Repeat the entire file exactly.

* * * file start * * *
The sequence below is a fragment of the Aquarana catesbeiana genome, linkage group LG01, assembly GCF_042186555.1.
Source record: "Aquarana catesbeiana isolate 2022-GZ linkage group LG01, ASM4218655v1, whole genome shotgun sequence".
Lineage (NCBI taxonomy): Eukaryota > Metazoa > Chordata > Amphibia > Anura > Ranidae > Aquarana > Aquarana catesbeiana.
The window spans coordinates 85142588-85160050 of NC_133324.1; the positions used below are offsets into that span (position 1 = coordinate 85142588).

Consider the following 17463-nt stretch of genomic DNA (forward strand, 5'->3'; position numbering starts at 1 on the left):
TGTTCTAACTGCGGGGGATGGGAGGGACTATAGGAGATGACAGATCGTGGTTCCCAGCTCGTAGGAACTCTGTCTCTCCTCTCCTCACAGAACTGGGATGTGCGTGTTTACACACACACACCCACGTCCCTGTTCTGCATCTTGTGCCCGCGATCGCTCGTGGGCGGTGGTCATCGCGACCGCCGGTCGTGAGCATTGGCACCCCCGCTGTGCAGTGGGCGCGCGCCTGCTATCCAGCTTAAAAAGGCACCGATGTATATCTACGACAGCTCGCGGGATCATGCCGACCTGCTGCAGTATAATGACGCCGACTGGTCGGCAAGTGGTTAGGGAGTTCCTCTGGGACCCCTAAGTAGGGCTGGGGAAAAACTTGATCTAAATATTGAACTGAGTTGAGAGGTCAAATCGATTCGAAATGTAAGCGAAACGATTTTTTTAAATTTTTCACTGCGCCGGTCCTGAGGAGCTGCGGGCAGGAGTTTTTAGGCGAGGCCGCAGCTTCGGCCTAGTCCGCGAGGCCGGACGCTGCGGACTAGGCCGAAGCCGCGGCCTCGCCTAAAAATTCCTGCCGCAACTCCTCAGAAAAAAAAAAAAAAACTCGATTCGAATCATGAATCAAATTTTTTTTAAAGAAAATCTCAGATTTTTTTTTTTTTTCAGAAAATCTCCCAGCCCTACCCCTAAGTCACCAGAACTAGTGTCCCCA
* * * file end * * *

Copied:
The sequence below is a fragment of the Aquarana catesbeiana genome, linkage group LG01, assembly GCF_042186555.1.
Source record: "Aquarana catesbeiana isolate 2022-GZ linkage group LG01, ASM4218655v1, whole genome shotgun sequence".
Lineage (NCBI taxonomy): Eukaryota > Metazoa > Chordata > Amphibia > Anura > Ranidae > Aquarana > Aquarana catesbeiana.
The window spans coordinates 85142588-85160050 of NC_133324.1; the positions used below are offsets into that span (position 1 = coordinate 85142588).

Consider the following 17463-nt stretch of genomic DNA (forward strand, 5'->3'; position numbering starts at 1 on the left):
TGTTCTAACTGCGGGGGATGGGAGGGACTATAGGAGATGACAGATCGTGGTTCCCAGCTCGTAGGAACTCTGTCTCTCCTCTCCTCACAGAACTGGGATGTGCGTGTTTACACACACACACCCACGTCCCTGTTCTGCATCTTGTGCCCGCGATCGCTCGTGGGCGGTGGTCATCGCGACCGCCGGTCGTGAGCATTGGCACCCCCGCTGTGCAGTGGGCGCGCGCCTGCTATCCAGCTTAAAAAGGCACCGATGTATATCTACGACAGCTCGCGGGATCATGCCGACCTGCTGCAGTATAATGACGCCGACTGGTCGGCAAGTGGTTAGGGAGTTCCTCTGGGACCCCTAAGTAGGGCTGGGGAAAAACTTGATCTAAATATTGAACTGAGTTGAGAGGTCAAATCGATTCGAAATGTAAGCGAAACGATTTTTTTAAATTTTTCACTGCGCCGGTCCTGAGGAGCTGCGGGCAGGAGTTTTTAGGCGAGGCCGCAGCTTCGGCCTAGTCCGCGAGGCCGGACGCTGCGGACTAGGCCGAAGCCGCGGCCTCGCCTAAAAATTCCTGCCGCAACTCCTCAGAAAAAAAAAAAAAAACTCGATTCGAATCATGAATCAAATTTTTTTTAAAGAAAATCTCAGATTTTTTTTTTTTTTCAGAAAATCTCCCAGCCCTACCCCTAAGTCACCAGAACTAGTGTCCCCA